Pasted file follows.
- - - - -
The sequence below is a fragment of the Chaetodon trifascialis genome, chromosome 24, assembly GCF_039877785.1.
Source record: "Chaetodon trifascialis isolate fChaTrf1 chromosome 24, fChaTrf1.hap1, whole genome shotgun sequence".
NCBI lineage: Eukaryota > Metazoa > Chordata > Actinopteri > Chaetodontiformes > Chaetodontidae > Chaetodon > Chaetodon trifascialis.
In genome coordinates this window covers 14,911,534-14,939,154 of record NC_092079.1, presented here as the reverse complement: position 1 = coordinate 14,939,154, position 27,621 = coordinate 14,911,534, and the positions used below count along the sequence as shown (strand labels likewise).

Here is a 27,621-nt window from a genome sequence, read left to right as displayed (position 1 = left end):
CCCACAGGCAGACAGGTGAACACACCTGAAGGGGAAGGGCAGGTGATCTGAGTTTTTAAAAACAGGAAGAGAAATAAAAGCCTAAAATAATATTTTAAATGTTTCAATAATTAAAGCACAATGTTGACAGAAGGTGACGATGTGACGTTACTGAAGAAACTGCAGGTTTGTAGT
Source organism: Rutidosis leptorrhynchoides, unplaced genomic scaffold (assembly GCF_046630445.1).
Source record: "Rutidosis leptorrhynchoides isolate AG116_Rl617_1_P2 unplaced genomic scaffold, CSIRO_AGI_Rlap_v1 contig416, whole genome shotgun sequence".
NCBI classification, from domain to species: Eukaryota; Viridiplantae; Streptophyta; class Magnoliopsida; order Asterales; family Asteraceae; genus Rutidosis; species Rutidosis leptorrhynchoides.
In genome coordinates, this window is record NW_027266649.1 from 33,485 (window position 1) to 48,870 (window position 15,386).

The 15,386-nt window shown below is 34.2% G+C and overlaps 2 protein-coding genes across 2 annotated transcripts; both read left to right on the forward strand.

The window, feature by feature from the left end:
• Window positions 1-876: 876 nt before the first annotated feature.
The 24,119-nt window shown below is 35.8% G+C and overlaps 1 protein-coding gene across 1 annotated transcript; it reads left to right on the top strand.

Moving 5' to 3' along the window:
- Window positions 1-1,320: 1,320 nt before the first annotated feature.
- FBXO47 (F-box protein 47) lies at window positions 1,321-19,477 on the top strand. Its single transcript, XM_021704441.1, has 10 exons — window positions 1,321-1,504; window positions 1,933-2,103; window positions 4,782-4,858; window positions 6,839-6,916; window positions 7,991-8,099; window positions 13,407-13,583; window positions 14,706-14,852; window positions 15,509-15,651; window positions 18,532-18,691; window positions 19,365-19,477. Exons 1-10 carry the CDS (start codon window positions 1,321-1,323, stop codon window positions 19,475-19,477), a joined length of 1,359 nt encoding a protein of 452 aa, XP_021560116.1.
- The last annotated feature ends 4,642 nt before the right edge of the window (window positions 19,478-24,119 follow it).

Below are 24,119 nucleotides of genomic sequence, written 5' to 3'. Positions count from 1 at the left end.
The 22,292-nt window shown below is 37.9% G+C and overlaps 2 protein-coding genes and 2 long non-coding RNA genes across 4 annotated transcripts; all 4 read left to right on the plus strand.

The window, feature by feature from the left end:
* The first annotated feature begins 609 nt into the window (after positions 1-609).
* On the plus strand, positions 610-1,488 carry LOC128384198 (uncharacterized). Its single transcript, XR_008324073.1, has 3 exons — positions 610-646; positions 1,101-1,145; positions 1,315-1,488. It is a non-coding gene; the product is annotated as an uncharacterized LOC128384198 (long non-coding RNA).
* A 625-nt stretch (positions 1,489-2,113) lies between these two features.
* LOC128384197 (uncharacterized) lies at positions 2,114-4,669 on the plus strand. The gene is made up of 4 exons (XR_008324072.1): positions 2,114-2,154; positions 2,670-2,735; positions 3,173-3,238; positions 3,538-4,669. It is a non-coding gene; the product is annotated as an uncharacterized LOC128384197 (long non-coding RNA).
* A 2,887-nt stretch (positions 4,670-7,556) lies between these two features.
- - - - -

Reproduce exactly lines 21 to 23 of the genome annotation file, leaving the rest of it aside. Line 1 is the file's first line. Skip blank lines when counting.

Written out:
The window, feature by feature from the left end:
* The first annotated feature begins 609 nt into the window (after positions 1-609).
* On the plus strand, positions 610-1,488 carry LOC128384198 (uncharacterized). Its single transcript, XR_008324073.1, has 3 exons — positions 610-646; positions 1,101-1,145; positions 1,315-1,488. It is a non-coding gene; the product is annotated as an uncharacterized LOC128384198 (long non-coding RNA).